Not normal...but lots of fun.

Friday, November 25, 2011

Getting Started

I want to discuss getting started today.

I DON'T want to talk about starting a project, a first draft, or an edit. I want to talk about starting something that should be simple: the writing work for the day.

I don't know if everyone else feels this way, but I have the hardest time simply starting my writing at the beginning of each session. I can sit my butt in the chair, I can pull up my WIP (Work In Progress), I can even read over what I've done yesterday, and suddenly, I'll be hit by such dread of starting to write again that I'm locked in place, unable to move the cursor.

It shocks me every time this happens. It doesn't matter that the writing the day before made me feel euphoric and accomplished (which it always does), it doesn't matter if I stopped at an exciting, perfectly pre-planned part of the story, it doesn't even matter if I've been waiting all day to do this. Dread fills me and I freeze in place, not wanting to start again.

Worse, my brain says: "Hey, why don't we go check out twitter real fast first? Or maybe read one blog post ABOUT writing? That will get us ready to come back and get to work, motivated and trained to do it right." Only that never happens. I switch over to my browser, check twitter and some writing blog posts and suddenly, I'm surfing the net, finding more and more to distract me from getting down to the business at hand.

It's frustrating, and it reoccurs every time I take a break from writing. I'm broken from the flow of the words, and ripped back into the real world. From there, I have to force myself back into the swing of things.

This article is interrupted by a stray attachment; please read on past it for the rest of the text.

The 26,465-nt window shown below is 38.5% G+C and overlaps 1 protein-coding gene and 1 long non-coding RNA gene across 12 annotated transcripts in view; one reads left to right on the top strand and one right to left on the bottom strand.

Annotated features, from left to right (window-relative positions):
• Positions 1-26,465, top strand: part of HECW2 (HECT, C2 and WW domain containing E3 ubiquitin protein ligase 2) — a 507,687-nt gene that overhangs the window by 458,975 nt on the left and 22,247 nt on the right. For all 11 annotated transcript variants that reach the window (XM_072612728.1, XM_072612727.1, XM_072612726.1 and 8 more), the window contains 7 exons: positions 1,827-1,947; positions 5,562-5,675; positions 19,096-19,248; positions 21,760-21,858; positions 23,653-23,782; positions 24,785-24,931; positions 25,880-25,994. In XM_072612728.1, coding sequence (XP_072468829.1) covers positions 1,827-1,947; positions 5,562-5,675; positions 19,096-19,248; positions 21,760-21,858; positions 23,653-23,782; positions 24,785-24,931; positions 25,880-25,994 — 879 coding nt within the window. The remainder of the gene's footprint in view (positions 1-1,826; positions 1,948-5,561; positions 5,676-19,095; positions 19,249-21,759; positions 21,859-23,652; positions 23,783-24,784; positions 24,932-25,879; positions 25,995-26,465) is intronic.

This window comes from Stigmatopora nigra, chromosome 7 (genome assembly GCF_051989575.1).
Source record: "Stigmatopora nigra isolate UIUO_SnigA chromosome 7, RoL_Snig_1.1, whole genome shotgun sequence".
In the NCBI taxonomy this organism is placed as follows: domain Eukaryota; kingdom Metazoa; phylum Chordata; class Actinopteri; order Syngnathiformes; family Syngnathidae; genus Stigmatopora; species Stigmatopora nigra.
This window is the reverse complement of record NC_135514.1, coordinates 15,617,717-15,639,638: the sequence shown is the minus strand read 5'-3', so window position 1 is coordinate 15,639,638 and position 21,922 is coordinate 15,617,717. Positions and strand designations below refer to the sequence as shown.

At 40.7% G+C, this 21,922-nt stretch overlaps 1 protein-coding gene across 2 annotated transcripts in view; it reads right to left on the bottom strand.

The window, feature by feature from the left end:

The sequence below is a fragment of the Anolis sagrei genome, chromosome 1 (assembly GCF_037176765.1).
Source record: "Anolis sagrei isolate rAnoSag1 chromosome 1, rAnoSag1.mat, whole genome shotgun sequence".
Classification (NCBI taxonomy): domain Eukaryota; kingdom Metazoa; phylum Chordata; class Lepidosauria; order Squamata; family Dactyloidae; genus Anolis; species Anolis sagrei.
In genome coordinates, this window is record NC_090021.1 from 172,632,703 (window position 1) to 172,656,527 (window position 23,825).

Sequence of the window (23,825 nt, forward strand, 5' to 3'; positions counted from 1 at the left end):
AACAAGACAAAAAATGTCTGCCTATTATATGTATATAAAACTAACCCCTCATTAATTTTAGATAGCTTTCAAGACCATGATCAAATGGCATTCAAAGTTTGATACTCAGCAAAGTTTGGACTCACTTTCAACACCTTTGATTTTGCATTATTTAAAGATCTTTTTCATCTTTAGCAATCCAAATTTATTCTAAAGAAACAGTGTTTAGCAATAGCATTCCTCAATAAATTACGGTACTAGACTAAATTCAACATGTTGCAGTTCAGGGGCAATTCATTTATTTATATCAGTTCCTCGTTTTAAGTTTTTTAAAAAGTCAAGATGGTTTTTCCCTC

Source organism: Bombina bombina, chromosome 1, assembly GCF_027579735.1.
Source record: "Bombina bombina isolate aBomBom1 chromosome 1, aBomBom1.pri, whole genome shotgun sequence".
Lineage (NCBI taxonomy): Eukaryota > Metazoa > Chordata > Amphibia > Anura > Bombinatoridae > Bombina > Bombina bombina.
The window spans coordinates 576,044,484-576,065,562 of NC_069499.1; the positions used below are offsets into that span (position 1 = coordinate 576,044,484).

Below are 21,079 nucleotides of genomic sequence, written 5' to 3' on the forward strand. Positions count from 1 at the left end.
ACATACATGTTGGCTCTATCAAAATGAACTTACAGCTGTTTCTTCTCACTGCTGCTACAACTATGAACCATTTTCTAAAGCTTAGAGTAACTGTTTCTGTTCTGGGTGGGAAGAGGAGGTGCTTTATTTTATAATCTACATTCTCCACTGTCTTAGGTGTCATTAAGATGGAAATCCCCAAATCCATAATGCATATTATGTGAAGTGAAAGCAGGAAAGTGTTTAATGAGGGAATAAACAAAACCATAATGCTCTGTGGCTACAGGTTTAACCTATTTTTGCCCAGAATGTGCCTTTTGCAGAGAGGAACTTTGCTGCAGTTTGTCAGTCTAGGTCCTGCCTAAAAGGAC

It's hard work. Not only am I transporting myself back from the real world into the imaginary scene I was building, but I have to re-frame my mind again, in such a way that I can translate that imaginary scene of images, sounds, and thoughts into real words that other human beings can actually understand and relate with. If I really do it right, they may even be able to see some kind of approximation of what I see.

It's kind of like my brain is a computer. Every time I walk away from the story, even for a few minutes to walk my dog, it's like I shut the computer down. And once I come back, I have to wait for it to load the operating system, software, and current project back up. Only instead of waiting, I decide to play on my already-switched-on Wii instead.

Anyway, any suggestions from anyone on how to make the new beginning process easier? Other than taking as few breaks from writing during my day as possible, of course. I'm going to be integrating that into my writing schedule immediately. But does anyone else struggle with this problem, or do you have something completely different dogging your writing footsteps?

Okay, now it's time to...

Writing Quote: "If you do not breathe through writing, if you do not cry out in writing, or sing in writing, then don't write, because our culture has no use for it." --Anais Nin